Nish Nush is at 88 Reade (at Church), 212-964-1318 or 212-964-1315; nishnushnyc.com. The hours are Monday to Saturday 11 a.m. to 10 p.m. and Sunday 11 a.m. to 9 p.m. Delivery is available (or soon will be).

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12 Comments

  1. looks fab, we’ll go test it out soon!

  2. Restaurants that rush to open without soft openings will only go downhill from the opening.

    BatteryPark.TV

  3. Definitely interested to try a good falafel place in the area. Glad to hear that the falafel compares favorably to Taim. I think I am a little more optimistic than the sour Mr Greer.

  4. Sorry. I was not clear. My comments were not about this place at all they were addressing the author’s guilt and rating a new place on the first day. My point was that it is the fault of bad management if they do not properly do dry-run soft openings. Once they open they are fair game to be judged.

    Most NYC restaurants are poorly run and should be shut down, in my opinion.

  5. Soft openings for a place like this? Get serious!

  6. Tried it last night. The food was good and the staff nice. I think this place will be a hit.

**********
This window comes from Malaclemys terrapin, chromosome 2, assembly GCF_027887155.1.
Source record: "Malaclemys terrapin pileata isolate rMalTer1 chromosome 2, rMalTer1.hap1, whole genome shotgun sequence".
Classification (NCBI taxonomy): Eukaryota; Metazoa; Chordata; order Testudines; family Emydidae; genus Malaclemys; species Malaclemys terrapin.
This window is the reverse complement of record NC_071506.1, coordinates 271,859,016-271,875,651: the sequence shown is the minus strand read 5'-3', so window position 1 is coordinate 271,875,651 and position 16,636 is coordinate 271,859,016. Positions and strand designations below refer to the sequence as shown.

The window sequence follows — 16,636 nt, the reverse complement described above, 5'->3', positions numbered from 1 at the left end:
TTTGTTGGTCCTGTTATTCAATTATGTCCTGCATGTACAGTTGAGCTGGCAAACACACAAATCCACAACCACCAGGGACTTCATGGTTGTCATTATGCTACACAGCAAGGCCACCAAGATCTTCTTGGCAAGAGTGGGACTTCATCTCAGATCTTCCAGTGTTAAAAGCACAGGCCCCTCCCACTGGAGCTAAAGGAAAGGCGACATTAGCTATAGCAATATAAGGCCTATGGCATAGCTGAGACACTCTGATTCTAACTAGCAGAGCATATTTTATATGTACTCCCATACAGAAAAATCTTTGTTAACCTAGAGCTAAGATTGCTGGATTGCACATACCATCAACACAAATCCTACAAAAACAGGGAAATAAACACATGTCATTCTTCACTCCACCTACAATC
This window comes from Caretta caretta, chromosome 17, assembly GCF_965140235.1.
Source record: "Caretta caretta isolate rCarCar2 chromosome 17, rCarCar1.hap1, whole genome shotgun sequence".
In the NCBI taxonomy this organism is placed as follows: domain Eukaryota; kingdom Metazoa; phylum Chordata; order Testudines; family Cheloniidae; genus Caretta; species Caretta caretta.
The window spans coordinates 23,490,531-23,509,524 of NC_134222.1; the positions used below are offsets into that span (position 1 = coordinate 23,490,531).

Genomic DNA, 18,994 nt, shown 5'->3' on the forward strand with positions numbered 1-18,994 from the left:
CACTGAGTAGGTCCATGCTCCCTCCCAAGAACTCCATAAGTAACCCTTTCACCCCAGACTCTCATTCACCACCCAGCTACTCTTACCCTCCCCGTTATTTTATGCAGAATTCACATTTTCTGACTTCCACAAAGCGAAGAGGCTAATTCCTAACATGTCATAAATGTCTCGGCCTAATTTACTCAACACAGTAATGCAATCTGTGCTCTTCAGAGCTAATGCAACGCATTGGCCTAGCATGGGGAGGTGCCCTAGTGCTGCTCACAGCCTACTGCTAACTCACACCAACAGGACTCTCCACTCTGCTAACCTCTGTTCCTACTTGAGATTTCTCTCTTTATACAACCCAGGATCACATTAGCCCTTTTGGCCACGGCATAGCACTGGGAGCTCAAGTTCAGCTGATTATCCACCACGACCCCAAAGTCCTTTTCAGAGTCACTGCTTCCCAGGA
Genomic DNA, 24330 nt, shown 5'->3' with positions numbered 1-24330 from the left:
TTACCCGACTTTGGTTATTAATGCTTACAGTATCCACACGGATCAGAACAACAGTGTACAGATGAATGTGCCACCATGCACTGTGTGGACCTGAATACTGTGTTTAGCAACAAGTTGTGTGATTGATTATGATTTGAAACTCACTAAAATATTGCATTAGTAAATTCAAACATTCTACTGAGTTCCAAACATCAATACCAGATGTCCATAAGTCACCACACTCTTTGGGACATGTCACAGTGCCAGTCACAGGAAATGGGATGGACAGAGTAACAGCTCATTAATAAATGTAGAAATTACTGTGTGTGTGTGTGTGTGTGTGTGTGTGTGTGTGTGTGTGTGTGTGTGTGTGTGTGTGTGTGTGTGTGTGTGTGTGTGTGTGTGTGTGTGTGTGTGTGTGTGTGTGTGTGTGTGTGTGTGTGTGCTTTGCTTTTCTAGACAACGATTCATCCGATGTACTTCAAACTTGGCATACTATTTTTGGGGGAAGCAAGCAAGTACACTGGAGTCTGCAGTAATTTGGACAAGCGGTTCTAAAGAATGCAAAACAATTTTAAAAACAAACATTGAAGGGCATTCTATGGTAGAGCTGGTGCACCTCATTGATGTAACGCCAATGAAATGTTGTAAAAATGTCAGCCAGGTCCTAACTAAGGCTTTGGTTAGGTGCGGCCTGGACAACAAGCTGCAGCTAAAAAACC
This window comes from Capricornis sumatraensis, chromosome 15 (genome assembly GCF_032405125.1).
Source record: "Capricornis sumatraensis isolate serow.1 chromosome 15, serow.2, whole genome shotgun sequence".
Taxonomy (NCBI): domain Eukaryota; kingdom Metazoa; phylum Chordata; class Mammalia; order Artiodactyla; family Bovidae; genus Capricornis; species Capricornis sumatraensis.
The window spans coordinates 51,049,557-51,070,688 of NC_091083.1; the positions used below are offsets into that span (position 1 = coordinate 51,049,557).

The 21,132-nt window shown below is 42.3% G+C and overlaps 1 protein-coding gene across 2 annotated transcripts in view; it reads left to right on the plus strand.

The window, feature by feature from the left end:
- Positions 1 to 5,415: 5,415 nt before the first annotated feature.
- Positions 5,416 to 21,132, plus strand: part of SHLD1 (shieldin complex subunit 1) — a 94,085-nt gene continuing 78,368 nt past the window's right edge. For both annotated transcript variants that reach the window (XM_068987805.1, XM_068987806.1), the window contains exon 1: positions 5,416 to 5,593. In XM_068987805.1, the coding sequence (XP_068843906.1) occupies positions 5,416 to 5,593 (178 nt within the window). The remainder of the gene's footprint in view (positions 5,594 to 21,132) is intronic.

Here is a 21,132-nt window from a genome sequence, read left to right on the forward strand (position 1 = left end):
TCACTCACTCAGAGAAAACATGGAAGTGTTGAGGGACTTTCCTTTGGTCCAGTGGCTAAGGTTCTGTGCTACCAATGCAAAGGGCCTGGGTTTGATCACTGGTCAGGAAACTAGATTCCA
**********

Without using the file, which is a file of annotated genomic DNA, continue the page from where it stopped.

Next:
7. They’ve already had “soft” openings to an extent: it’s run by some of the same people from Chick P in Prospect Heights and Fish & Sip in Park Slope. If some of the menu items look familiar, it’s for a reason.

  8. Got takeout here on Sunday around noon just as they were opening. Atmosphere was chaotic as per usual with a new resto opening. I got a classic falafel sandwich, a sabich sandwich and a side of hummus with pita. Overall I’d say the food was pretty good but not as flavorful or fresh tasting as Taim (I’ve eaten falafel and sabich from Taim mobile dozens of times). One thing that stood out on the menu was that their delivery zone ends at the West side hwy. Message to management: there are at least eight (8) 28+ story high rise apartment buildings in North BPC between the highway and the Hudson River. These buildings could represent 50% or more of your delivery business. It you want to survive, when you start delivery service, have your guys cross the highway!

  9. This is the real Deal.

  10. FYI: Schug (as they spell it; not schrug as Erik did) is the green sauce in the middle depression at the right side of that loaded plate, between the pickles and what looks like tahini sauce. It’s kind of the Middle Eastern equivalent of a Mexican salsa verde: pureed chiles and herbs, with a very powerful kick. Now that you know, do you remember how you liked it?

    I’ll be interested in seeing how this place stacks up against Alfanoose, which imo has the best falafel downtown. Better pitas, too, not those pillowy, doughy things.

  11. @Suzanne: No wonder Google was no help…. I recall liking it, but I like the sauce you get at Taim more — it’s more golden than green.

  12. Please deliver to the BPC!